If you have a smartphone or tablet you may have noticed a change to the IL Corn website.  At the end of 2012 we unveiled a new mobile version.  As corn farming has developed and changed over the years, so has our online presence.  In order to continue to be a great resource and provide valuable information for corn farmers and consumers we know we can’t stay stagnant and we need to evolve.

Comparing the last 30 days to the same 30 day period 2 years ago, we have had a 545% increase in mobile traffic and in the last year we’ve had a 144% increase!  12% of ALL of our traffic in the last year came from a mobile device and in the last 30 days that number has increased to 17%.  We know many people are on the go and these numbers prove that.

With the new mobile website you can still find all the same information, but in a faster more streamlined way.  It will make it easier for you to find the latest updates on industry topics and events.  If you haven’t yet checked us out on your mobile device, give it a try.  Visit from ANY mobile device and the website will automatically format specifically for you!

Becky FinfrockBecky Finfrock
ICGA/ICMB Communications Assistant


It’s a new year and IL Corn has New Year’s Resolutions too!  In 2013, we hope to:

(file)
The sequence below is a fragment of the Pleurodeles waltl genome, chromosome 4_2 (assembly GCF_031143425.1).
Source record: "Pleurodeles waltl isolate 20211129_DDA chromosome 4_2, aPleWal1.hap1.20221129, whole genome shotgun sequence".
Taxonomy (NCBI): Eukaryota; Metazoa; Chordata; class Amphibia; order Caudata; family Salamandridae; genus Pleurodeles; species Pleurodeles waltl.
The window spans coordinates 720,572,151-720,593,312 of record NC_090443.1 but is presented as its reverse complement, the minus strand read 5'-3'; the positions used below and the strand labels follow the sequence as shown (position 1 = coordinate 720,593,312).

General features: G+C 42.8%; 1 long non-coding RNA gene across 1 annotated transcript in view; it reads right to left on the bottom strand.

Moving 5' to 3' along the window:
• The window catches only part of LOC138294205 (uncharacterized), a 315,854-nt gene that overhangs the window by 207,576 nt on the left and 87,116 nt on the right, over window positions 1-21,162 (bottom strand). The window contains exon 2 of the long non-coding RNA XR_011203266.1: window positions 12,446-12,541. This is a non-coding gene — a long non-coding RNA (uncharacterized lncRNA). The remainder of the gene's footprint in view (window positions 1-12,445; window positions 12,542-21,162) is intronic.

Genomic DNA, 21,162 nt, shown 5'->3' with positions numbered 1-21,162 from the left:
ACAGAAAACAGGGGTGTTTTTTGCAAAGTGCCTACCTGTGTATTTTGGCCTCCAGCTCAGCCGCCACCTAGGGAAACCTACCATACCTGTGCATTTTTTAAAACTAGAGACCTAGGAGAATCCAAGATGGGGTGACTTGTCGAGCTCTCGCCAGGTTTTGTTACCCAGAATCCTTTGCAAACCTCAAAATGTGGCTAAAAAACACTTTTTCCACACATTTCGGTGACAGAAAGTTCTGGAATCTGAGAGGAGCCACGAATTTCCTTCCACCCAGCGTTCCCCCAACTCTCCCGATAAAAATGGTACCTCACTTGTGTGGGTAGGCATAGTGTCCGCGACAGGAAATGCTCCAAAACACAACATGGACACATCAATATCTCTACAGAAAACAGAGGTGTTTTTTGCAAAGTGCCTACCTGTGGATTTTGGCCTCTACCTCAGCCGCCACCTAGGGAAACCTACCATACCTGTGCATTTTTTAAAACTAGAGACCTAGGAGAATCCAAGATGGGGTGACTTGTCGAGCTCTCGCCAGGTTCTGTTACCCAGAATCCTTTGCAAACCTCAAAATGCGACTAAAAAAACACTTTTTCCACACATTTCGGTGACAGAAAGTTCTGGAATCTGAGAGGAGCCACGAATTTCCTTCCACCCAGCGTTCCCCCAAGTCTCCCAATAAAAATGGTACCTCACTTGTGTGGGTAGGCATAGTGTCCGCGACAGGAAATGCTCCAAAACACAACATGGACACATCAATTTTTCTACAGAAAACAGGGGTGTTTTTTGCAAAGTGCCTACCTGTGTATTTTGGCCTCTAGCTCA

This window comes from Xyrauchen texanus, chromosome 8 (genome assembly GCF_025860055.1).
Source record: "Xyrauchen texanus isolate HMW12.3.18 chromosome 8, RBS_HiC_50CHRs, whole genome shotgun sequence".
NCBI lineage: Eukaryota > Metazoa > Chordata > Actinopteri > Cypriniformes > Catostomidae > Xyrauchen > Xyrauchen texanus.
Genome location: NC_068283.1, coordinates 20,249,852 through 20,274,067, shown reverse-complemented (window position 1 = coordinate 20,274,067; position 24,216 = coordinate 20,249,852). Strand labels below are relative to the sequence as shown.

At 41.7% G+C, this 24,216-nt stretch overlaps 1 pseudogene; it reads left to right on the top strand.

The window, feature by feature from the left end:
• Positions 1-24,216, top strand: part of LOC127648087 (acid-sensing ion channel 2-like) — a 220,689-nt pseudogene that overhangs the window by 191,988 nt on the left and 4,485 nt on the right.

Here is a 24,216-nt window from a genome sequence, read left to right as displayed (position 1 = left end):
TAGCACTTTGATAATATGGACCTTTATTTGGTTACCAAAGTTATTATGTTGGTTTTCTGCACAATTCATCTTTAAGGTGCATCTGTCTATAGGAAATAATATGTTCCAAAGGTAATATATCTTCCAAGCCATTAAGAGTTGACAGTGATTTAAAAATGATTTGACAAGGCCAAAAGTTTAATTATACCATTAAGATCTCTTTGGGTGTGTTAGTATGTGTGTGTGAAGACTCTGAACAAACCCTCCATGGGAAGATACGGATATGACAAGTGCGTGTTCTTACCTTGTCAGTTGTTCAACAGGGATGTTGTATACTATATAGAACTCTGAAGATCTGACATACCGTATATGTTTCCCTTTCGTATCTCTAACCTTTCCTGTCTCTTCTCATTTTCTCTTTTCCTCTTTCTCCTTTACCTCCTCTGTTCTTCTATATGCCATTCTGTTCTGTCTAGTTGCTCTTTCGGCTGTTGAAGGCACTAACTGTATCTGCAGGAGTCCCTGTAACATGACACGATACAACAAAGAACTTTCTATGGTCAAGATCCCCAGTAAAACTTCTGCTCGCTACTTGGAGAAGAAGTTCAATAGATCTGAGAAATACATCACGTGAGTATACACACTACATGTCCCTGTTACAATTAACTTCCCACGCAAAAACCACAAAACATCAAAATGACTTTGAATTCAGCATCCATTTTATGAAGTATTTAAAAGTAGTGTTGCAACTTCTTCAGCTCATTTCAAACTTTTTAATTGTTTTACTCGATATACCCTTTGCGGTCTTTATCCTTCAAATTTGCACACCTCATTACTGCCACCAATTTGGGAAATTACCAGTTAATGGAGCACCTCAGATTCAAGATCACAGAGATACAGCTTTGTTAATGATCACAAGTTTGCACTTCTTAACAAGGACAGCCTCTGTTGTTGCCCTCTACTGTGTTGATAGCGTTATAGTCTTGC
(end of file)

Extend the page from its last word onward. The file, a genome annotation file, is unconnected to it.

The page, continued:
1. Pass a workable Farm Bill
  2. Defend the Renewable Fuel Standard
  3. Secure funding to upgrade locks and dams on the Mississippi River
  4. Reintroduce ourselves to the non-farming public



If a picture is worth a thousand words, we’re prepared to use a thousand pictures to help non-farmers understand what farmers are really about.  Today, for “Friday Farm Photo” day, I’d like to share a few pictures to illustrate who Illinois farm families really are and the values and goals they have defined for themselves.

illinois farm family, justin durdan95% of all corn farmers in America are family owned

This means that the picture of “big, corporate farming” that the media has used to instill fear in the public is actually just a mom and pop farm getting bigger to capitalize on economies of scale, just like the rest of the American economy.  Most of our farmers are family farmers who have specialized in one or two crops or a specific livestock species, and started producing more of that product in order to afford costly inputs like machinery, seed, regulatory guidelines, and more.

corn, corn stalks, tillage, farm, agriculture